From The Straits Times    |
health and relationship benefits of hugs hugging THUMBNAIL

If it’s been a while since you’ve cuddled up with your man, we suggest you give him a big hug today. Hugging has many benefits for both your relationship and your physical health, as it leads to various positive emotions and connections. And whether you’re giving or receiving a hug, the benefits are the same.

health and relationship benefits of hugs hugging DECOR

“The simplest and most powerful way to connect with a loved one is through the power of touch,” says Jolene Hwee, director and counselling psychologist at Womancare Psychological Services, who also supervised couples in the Prudential Relationship Reconnect social experiment. “Hugs can instantly boost oxytocin levels, which can alleviate feelings of loneliness and anger. Holding a hug for an extended time lifts serotonin levels, elevating overall mood. The nurturing touch of a hug builds trust, and this can facilitate open and honest communication.

“Virginia Satir, a respected family therapist, said: ‘We need four hugs a day for survival. We need eight hugs a day for maintenance. We need 12 hugs a day for growth.’”

Here are seven reasons why you should get hugging today.

Hugging makes you bond better with your partner. This is because, when you’re hugging, your body releases oxytocin, a hormone which causes an increase in feelings of commitment and intimacy. Physical touch also makes you feel more connected. And it also encourages empathy and understanding and builds trust between the two of you in a way that can’t be done through words alone.

Studies have been done where healthy adults were exposed to the common cold virus. Those who said they received hugs more often had less or no signs and symptoms of infection. This is because hugging can lower the stress hormone in your immune system and increase the hormones that regulate the functioning of immune cells. So hug often and you can say goodbye to those pesky colds.

Hugging decreases your heart rate which, in turn, lowers your blood pressure. Especially if you’re feeling anxious, then you get a hug from someone, it makes your heat rate slow down and your blood pressure goes down too. A lower heart rate also reduces your risk of cardiac problems.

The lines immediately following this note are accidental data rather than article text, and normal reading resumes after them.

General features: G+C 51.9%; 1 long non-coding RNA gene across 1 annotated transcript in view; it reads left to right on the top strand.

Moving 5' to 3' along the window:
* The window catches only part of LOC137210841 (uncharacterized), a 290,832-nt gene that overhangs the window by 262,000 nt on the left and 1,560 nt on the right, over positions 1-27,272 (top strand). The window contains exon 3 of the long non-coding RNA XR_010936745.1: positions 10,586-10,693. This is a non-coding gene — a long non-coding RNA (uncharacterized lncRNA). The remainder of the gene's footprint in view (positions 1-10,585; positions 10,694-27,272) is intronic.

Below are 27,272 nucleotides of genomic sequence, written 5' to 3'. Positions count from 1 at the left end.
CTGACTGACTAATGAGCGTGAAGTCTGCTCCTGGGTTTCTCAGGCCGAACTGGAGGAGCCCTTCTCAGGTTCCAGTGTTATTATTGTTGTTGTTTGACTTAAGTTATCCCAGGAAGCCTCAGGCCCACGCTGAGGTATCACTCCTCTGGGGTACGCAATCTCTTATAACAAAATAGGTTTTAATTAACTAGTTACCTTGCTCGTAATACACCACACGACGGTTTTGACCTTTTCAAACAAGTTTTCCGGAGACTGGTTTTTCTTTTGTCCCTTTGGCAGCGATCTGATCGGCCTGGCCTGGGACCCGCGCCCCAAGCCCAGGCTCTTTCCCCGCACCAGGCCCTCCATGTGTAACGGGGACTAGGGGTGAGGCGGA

Hugging can make you forget about the cares of the world, even if only for a while. It makes your muscles relax, therefore releasing all the tension in your body. When you’re hugging someone, it reduces the amount of cortisol – the stress hormone – produced in your body. It also sends calming messages to your brain so it’ll make you feel better as a result. A lower cortisol level also makes you sleep better so reaching out for a hug before bedtime is a good idea.

When you hug someone, endorphins are released, which then blocks pain pathways and relieves pain. It soothes any aches you’re having so, even if you feel lousy and don’t want anyone near you, get a hug from someone, as it will make you feel better.

Your brain increases its production of serotonin when you hug someone and this improves your mood. When you’re feeling lonely, hug someone as it will make you feel less blue and thus improve your day. And, if you’re depressed, hugging is good for you too, as it makes your brain produce more dopamine, which is low in people who suffer from depression. So whether you’re feeling low or want to make someone feel better, a hug is a good solution.

It really all boils down to this – hugging just makes us feel good, full stop. We get a warm and fuzzy feeling because of the oxytocin released. And, honestly, who doesn’t like feeling like this?

Want some more health tips? Read our stories 6 foods that can reduce your stress; 5 easy ways to boost your energy and 8 easy ways to lift your mood

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